I really want to encourage my international readers to explore Sjöö Sandström and their collection if you haven't already done that. They are genuinly service minded and if you're looking for something unique that everybody else doesn't have, look no further.

Me holding a speech on my 30th birthday. My first UTC ORC on the wrist.

© All pictures by a Watch Flipper's Diary unless noted.


No 232 - Rolex Oysterquartz 17013

Why the hell did I go and buy myself another one of those bloody loud tickers? I had promised myself not to buy another OQ but then this beauty turned up to a price I just couldn’t look away from. It had recently been given a proper gasket service and was in a great condition. I mean, who can resist the combination of blue and gold? Its stunning looks simply made me forget about the noise it gave off. This watch really meant some serious business. It was so beautiful. A perfect summer’s watch!

#232 - The Rolex Oysterquartz, ref. 17013.

I received it with no box or papers. I don’t even know which year it was from. But it was easy to sell and was gone like that when I put it up for sale. I only had it for a couple of weeks in August 2014. That was enough to once again make me realize that looks isn’t everything. It’s the inside that matters. I simply couldn’t overcome the loud movement it housed and believe me when I say I tried!

A sunny Sunday afternoon on the balcony together with my dad.

© All pictures by a Watch Flipper's Diary unless noted.


No 230 - Rolex Datejust 16013

OK, so we are back on track! Sorry for my little side step there with the ZRC but it had to be done. But now let’s get back to July 2014 and watch number 230.

I love projects. I always have plenty of different ideas going on in my mind of what would be cool to put together to create something unique. There have of course been several Seiko mods in the past but eventually I started to look beyond the horizon of SKX-divers to see what else could be done and realized that the Datejust was a great model to play around with and mainly because there are so many different dial variations to choose between.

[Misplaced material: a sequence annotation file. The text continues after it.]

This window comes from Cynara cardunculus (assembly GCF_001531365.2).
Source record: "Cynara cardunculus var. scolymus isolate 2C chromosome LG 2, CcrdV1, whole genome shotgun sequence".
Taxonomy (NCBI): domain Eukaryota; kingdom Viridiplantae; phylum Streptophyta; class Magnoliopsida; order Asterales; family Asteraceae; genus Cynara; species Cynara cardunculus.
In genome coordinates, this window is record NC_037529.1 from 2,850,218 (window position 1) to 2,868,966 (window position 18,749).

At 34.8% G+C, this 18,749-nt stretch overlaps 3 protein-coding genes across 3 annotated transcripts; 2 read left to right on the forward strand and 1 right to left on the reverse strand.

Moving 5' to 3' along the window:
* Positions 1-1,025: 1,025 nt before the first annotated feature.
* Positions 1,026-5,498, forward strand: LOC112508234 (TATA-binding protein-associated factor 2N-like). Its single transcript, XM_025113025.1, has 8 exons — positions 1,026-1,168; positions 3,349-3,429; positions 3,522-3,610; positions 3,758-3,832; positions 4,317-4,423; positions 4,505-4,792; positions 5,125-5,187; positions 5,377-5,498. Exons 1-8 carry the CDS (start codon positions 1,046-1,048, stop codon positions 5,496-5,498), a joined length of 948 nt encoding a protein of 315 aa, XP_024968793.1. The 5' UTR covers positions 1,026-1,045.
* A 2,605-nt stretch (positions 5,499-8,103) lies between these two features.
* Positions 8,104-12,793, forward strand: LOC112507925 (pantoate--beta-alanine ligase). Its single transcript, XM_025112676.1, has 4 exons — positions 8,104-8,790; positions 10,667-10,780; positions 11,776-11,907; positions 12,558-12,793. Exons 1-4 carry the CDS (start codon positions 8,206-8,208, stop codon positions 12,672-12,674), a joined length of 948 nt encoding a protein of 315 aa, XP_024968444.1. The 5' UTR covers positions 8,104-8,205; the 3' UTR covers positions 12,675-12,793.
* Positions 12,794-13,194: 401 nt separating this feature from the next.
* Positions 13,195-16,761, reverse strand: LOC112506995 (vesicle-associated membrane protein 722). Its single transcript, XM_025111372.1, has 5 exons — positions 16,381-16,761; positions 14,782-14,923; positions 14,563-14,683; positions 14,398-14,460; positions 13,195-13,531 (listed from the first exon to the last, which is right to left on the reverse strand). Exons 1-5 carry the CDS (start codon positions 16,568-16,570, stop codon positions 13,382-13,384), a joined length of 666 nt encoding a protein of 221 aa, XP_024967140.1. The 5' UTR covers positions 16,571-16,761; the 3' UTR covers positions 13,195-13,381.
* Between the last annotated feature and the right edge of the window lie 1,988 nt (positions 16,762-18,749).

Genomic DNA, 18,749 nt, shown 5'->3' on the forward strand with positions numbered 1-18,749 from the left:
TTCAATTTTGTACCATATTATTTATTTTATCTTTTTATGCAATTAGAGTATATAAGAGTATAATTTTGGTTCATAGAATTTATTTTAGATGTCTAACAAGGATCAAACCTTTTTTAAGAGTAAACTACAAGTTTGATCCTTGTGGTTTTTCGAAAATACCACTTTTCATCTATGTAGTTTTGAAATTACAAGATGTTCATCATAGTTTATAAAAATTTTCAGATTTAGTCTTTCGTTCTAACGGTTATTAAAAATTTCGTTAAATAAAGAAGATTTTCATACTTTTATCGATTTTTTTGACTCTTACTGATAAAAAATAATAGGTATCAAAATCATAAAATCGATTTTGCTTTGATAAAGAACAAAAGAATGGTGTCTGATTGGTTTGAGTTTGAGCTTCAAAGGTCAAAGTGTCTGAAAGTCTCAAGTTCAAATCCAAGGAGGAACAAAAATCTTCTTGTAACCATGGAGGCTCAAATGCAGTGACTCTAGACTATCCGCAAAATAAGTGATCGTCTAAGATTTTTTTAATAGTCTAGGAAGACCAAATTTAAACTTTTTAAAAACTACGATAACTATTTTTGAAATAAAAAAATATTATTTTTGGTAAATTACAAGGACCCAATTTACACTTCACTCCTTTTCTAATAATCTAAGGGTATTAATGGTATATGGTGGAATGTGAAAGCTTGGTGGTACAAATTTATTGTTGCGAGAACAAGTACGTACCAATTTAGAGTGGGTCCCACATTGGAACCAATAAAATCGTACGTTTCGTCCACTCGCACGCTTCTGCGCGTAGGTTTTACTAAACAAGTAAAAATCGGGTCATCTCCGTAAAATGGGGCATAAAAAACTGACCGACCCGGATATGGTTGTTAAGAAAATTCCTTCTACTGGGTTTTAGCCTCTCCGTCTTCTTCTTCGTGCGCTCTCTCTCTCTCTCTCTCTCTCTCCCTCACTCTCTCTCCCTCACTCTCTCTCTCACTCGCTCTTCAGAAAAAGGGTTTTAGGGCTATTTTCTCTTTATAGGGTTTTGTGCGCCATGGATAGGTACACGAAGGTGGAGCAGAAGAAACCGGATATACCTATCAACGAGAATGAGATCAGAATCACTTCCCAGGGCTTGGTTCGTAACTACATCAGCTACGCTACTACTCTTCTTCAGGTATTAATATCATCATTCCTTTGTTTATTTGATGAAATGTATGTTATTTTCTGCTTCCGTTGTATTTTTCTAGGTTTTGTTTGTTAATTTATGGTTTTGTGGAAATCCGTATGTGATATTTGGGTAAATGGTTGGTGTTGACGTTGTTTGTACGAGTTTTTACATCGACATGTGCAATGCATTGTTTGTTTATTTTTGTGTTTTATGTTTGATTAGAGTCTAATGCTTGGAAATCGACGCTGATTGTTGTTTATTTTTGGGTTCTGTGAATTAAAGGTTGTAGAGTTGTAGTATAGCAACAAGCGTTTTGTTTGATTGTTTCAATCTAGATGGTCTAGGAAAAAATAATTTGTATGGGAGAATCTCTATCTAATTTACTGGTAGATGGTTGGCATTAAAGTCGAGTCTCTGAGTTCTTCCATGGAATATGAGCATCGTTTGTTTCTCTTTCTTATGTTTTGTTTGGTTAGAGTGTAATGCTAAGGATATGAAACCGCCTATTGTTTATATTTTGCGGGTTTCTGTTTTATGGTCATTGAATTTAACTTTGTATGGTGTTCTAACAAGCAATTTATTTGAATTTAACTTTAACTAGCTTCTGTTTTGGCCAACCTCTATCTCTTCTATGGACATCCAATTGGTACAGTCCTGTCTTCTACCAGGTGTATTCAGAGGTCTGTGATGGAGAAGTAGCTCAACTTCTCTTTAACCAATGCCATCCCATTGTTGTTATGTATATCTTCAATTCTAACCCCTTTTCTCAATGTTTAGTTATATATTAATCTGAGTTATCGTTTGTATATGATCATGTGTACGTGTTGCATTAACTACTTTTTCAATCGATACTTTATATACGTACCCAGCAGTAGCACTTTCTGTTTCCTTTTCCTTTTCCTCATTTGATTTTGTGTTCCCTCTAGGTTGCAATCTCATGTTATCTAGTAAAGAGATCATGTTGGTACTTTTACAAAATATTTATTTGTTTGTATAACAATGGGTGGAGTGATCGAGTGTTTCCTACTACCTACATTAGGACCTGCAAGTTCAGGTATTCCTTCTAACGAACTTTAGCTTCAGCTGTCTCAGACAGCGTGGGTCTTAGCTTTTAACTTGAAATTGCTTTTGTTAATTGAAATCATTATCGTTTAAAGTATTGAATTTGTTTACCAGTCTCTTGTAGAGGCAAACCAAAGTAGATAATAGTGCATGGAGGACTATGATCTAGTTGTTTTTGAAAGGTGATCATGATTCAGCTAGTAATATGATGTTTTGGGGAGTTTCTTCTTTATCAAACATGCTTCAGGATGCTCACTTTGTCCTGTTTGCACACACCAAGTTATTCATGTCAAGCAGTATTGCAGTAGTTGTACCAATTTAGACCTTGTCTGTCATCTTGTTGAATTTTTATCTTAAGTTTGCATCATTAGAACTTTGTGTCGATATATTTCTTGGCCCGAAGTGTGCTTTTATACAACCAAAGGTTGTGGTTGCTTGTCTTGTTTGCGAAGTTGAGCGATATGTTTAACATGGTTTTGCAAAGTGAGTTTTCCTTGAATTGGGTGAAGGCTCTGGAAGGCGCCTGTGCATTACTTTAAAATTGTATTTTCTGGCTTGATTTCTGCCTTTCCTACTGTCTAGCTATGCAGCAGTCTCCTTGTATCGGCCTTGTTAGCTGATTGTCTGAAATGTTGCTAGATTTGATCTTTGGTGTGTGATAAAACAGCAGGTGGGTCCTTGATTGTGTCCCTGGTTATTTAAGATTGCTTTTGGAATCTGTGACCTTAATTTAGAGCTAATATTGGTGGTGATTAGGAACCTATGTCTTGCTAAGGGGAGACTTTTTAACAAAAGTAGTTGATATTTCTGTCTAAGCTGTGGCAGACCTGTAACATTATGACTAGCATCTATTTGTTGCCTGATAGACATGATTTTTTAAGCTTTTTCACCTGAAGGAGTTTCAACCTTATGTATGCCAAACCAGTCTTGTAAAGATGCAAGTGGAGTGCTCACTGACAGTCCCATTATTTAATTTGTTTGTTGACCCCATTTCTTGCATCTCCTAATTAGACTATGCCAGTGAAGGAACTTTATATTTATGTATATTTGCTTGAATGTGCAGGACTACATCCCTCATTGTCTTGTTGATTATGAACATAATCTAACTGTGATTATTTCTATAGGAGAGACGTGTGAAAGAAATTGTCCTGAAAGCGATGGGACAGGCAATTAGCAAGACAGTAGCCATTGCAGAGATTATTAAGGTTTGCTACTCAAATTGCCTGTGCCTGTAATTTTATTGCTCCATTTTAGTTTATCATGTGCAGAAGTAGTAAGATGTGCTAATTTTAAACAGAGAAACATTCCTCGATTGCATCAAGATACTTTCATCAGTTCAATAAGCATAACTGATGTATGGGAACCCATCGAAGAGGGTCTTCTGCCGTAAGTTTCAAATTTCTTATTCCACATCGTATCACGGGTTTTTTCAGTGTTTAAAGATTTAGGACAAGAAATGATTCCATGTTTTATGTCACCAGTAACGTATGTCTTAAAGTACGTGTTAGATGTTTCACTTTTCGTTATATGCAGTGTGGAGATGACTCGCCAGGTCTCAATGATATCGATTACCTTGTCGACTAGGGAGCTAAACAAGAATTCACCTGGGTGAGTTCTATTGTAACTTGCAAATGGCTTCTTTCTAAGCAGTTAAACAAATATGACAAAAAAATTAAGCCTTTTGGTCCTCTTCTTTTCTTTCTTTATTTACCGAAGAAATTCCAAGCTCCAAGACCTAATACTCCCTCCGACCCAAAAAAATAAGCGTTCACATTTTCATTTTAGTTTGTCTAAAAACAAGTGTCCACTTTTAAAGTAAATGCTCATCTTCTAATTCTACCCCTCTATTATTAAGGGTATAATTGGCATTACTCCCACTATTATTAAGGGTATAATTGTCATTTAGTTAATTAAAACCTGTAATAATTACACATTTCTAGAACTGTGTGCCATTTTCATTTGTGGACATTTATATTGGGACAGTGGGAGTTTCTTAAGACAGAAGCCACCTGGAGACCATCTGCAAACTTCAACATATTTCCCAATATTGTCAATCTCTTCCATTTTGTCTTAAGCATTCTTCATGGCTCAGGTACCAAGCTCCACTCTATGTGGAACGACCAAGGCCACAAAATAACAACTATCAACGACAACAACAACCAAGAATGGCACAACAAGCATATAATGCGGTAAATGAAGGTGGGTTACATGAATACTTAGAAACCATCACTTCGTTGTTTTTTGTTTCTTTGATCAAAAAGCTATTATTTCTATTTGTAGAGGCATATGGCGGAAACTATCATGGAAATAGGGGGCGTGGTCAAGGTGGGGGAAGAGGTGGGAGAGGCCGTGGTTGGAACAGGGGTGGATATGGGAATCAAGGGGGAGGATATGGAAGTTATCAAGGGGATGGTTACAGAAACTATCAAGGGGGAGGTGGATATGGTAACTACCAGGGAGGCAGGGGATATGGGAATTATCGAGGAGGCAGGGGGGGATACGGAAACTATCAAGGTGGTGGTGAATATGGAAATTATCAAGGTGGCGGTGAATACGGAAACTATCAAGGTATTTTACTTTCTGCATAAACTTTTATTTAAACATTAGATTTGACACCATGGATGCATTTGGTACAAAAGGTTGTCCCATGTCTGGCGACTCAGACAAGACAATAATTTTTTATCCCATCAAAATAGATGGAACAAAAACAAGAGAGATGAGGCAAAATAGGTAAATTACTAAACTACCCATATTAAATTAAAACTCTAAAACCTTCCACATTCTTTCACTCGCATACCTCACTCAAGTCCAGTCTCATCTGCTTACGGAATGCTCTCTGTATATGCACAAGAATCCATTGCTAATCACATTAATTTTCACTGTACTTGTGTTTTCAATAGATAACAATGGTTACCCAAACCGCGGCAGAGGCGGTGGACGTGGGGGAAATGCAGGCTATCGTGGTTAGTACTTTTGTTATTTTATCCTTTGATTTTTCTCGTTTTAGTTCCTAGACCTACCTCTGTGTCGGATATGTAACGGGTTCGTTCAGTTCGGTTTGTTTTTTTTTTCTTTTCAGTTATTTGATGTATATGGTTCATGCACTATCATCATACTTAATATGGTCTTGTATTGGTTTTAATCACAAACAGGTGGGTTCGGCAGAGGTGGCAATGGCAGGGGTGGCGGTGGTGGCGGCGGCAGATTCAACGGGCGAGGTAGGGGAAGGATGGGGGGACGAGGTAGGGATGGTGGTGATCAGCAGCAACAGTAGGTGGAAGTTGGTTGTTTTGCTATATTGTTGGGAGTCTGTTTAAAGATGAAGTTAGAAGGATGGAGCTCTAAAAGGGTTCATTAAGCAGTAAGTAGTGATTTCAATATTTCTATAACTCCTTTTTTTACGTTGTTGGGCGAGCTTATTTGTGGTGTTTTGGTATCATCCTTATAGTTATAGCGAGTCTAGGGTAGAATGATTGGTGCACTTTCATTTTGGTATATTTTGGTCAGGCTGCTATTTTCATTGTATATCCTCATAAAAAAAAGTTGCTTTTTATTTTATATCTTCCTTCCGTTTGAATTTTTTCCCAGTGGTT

#230 - The Rolex Datejust, ref. 16013.

Pre-make over.

Not too funny even on an ostrich leather.

When I found this 80's head only 16013 Datejust I visualized something completely else than what it was being sold as. Instead of putting it on a matching two tone jubilee I instead fitted it with a regular all-steel jubilee from a ref. 16030 to give it a cleaner look. But I still wanted it to pop, at least a little bit. The gold linen dial was nice but I wanted something a little more uncommon. I remembered that when I sold my 16233 I also gave away the three extra dials it came with when I bought it. One of those dials was really cool and I saw it as the perfect candidate for my project. The whole story about how I got a hold of the dial is told in the post about the Rolex Datejust 16233.

I think the end result of a toned down 16013 with an extraordinary dial turned out pretty great.

Post-make over. Much better and according to me a way more interesting watch!

Wrapping it up with a wrist shot.

© All pictures by a Watch Flipper's Diary unless noted.


No 328 - ZRC Grands Fonds 300